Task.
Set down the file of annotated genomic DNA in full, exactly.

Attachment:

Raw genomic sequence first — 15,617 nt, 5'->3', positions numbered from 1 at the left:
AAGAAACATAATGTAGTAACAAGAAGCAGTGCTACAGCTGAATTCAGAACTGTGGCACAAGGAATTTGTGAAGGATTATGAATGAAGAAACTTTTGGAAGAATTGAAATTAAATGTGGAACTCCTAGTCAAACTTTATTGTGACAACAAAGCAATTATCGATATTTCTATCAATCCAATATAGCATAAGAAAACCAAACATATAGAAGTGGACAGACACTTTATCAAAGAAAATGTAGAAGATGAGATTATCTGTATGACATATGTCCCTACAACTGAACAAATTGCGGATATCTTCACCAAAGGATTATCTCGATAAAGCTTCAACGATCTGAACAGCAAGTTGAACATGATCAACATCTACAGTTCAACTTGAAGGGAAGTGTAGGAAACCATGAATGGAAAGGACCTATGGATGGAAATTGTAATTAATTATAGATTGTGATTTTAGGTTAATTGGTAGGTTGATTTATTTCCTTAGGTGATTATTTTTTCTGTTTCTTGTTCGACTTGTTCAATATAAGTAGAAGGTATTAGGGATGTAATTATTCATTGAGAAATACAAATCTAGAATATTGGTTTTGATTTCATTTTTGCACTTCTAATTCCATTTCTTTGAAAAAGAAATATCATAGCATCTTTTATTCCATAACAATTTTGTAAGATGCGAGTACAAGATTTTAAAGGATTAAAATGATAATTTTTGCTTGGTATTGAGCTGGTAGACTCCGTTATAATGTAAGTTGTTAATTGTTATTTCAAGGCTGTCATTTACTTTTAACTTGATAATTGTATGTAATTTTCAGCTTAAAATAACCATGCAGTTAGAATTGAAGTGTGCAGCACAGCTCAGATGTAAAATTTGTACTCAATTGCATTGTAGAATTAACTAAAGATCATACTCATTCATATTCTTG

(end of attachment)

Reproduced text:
Raw genomic sequence first — 15,617 nt, 5'->3', positions numbered from 1 at the left:
AAGAAACATAATGTAGTAACAAGAAGCAGTGCTACAGCTGAATTCAGAACTGTGGCACAAGGAATTTGTGAAGGATTATGAATGAAGAAACTTTTGGAAGAATTGAAATTAAATGTGGAACTCCTAGTCAAACTTTATTGTGACAACAAAGCAATTATCGATATTTCTATCAATCCAATATAGCATAAGAAAACCAAACATATAGAAGTGGACAGACACTTTATCAAAGAAAATGTAGAAGATGAGATTATCTGTATGACATATGTCCCTACAACTGAACAAATTGCGGATATCTTCACCAAAGGATTATCTCGATAAAGCTTCAACGATCTGAACAGCAAGTTGAACATGATCAACATCTACAGTTCAACTTGAAGGGAAGTGTAGGAAACCATGAATGGAAAGGACCTATGGATGGAAATTGTAATTAATTATAGATTGTGATTTTAGGTTAATTGGTAGGTTGATTTATTTCCTTAGGTGATTATTTTTTCTGTTTCTTGTTCGACTTGTTCAATATAAGTAGAAGGTATTAGGGATGTAATTATTCATTGAGAAATACAAATCTAGAATATTGGTTTTGATTTCATTTTTGCACTTCTAATTCCATTTCTTTGAAAAAGAAATATCATAGCATCTTTTATTCCATAACAATTTTGTAAGATGCGAGTACAAGATTTTAAAGGATTAAAATGATAATTTTTGCTTGGTATTGAGCTGGTAGACTCCGTTATAATGTAAGTTGTTAATTGTTATTTCAAGGCTGTCATTTACTTTTAACTTGATAATTGTATGTAATTTTCAGCTTAAAATAACCATGCAGTTAGAATTGAAGTGTGCAGCACAGCTCAGATGTAAAATTTGTACTCAATTGCATTGTAGAATTAACTAAAGATCATACTCATTCATATTCTTG